Update! The New Respirable Crystalline Silica Construction Standard is Here!

Posted by Art Valentz on October 18, 2017

Silicon is the second most abundant element in our Earth’s crust, making it a frequent component of many construction materials including soils, clays, sands, cements, mortars, stuccos, and stone. It is not inherently dangerous as pure silicon, however a particular molecule of silicon can be lethal when inhaled: silicon dioxide. Silicon dioxide, also called silica, or known as quartz, is the major constituent of sand and is highly toxic in dust form. Freely breathing in finely divided crystalline silica can in fact cause such fatal diseases as silicosis, lung cancer, and some autoimmune diseases in high enough concentrations. Three types of common construction practices, for example, including sandblasting, cementing, jackhammering and/or rock drilling all expose a construction worker to this unique breathable threat.

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Topics: Roof Safety, Construction

7 Tips for Making Your Commercial Roof Stand the Test of Time

Posted by Marion McKnight on October 5, 2017

Roofing professionals will tell you that roof lifespans are typically based on averages. This is a function of location. But some materials will outperform others in any given place. The following guidelines are designed to help you make your roof perform to the very best of its potential, no matter where it may be.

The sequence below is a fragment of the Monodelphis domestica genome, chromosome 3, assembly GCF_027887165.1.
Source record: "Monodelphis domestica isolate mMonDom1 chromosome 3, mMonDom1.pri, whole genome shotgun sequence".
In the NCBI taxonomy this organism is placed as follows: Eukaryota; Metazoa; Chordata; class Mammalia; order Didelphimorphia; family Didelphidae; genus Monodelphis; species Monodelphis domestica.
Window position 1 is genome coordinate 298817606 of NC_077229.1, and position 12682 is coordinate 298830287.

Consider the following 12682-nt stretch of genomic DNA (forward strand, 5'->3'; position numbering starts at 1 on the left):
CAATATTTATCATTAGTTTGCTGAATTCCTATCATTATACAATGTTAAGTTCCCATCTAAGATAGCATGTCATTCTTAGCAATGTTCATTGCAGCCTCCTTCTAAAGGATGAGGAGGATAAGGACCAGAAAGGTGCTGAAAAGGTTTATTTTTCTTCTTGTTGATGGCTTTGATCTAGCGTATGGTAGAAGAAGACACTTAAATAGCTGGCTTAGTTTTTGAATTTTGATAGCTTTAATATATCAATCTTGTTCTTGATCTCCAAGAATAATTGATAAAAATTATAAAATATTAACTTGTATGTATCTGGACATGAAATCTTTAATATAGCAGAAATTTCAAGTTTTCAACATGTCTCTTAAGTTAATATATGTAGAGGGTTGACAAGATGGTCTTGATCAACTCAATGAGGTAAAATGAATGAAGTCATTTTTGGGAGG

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Topics: Rooftop Support Engineering, Roofing Management, Roofing Maintenance, Roof Architecture, Construction

Blue Roofs vs Green Roofs: How to Choose

Posted by Marion McKnight on September 21, 2017

By now most of us in the building and design industry have heard of green roofs and know roughly what they are – a rooftop garden system (either extensive or intensive) and most of us have at least heard of blue roofs – a rooftop water storage system (either active or passive). But when considering both types, you may need to compare a blue roof to a green roof for your upcoming project.

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Topics: Roof Architecture, Construction

Saving Energy With Cool Roofing Materials Is Getting Easier

Posted by Marion McKnight on September 6, 2017

 Thanks to the rise of new cost-effective “cool” materials and “cool” techniques (cool = reflects more sunlight), the building industry finally has some scientifically sound ways proven to moderate energy use over the course of a new or even an existing building’s lifetime. Energy savings mean cost savings. According to the EPA, the costs of choosing a cool roof coating or membrane can be somewhat comparable to the upfront cost to a non-cool roof, but cool materials provide better payback through substantial net energy cost savings and longer life expectancy.

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Topics: Installation Tips, Roofing Management, Roof Architecture, Construction

5 Money Saving Tips for Your Roof Replacement

Posted by Heather Lomax on August 24, 2017

Roof replacement is sometimes a necessary expense for your business if your employees, customers, and products are in danger of being injured in a collapse. However, this service comes with a high price tag, so you want to make sure that you can save some money while still receiving a quality job. Fortunately, there are some measures you can take to get the best deal on your roof replacement.

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Topics: Roofing Management, Roofing Maintenance, Construction